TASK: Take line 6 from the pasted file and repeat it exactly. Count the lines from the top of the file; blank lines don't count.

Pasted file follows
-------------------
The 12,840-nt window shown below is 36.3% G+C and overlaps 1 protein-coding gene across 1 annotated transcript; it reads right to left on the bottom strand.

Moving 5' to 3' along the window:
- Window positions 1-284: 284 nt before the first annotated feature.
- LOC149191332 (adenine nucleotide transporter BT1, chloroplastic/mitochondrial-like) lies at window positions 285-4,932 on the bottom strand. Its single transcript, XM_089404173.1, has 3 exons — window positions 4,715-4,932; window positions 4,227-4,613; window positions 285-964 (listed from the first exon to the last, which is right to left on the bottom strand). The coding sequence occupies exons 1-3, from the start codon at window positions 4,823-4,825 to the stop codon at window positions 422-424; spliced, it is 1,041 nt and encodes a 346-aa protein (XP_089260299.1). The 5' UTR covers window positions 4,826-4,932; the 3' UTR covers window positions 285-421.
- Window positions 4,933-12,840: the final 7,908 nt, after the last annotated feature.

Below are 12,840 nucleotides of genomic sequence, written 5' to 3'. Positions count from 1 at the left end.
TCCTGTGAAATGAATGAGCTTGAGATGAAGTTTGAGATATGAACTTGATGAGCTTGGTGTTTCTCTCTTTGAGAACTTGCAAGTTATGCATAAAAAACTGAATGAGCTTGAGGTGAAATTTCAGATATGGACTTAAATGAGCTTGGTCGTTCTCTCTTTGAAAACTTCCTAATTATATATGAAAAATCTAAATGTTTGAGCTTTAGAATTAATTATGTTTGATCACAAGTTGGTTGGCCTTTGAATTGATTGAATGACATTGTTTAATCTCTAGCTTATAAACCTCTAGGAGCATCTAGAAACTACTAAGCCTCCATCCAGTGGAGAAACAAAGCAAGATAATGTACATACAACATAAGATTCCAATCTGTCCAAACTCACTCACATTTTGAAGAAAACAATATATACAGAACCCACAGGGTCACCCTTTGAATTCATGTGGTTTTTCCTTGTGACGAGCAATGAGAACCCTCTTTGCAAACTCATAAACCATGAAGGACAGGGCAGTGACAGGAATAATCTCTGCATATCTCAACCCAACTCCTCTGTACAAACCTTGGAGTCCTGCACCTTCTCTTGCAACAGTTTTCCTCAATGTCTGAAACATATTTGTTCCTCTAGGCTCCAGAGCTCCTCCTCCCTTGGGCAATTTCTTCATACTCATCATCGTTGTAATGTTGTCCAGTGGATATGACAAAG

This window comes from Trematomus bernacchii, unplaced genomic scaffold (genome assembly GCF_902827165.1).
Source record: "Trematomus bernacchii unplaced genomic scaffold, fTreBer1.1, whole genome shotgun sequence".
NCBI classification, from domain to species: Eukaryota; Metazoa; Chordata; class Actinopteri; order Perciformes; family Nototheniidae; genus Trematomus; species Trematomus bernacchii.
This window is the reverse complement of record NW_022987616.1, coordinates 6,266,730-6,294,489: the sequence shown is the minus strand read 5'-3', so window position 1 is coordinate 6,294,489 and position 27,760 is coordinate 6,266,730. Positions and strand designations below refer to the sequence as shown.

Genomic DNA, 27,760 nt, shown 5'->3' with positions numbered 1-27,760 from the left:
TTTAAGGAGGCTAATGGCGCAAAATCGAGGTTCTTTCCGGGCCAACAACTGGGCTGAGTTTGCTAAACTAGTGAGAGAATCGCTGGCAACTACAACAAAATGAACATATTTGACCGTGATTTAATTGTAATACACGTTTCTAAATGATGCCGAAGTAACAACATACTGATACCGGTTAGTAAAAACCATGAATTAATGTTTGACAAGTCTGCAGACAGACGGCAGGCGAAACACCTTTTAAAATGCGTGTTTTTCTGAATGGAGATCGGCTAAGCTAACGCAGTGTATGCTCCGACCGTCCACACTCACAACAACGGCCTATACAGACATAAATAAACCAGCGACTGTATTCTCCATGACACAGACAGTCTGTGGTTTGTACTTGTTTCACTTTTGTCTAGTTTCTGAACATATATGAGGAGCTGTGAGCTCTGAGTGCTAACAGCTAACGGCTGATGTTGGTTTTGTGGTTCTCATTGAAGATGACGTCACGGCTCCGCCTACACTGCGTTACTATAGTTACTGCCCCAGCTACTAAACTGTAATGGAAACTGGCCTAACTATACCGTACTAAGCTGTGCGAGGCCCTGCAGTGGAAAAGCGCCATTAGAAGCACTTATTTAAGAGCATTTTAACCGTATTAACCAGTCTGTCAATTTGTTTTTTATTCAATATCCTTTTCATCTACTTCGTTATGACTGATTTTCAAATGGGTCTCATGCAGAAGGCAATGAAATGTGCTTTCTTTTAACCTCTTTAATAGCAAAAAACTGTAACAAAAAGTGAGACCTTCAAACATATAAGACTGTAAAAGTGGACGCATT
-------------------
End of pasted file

Below are 12,840 nucleotides of genomic sequence, written 5' to 3'. Positions count from 1 at the left end.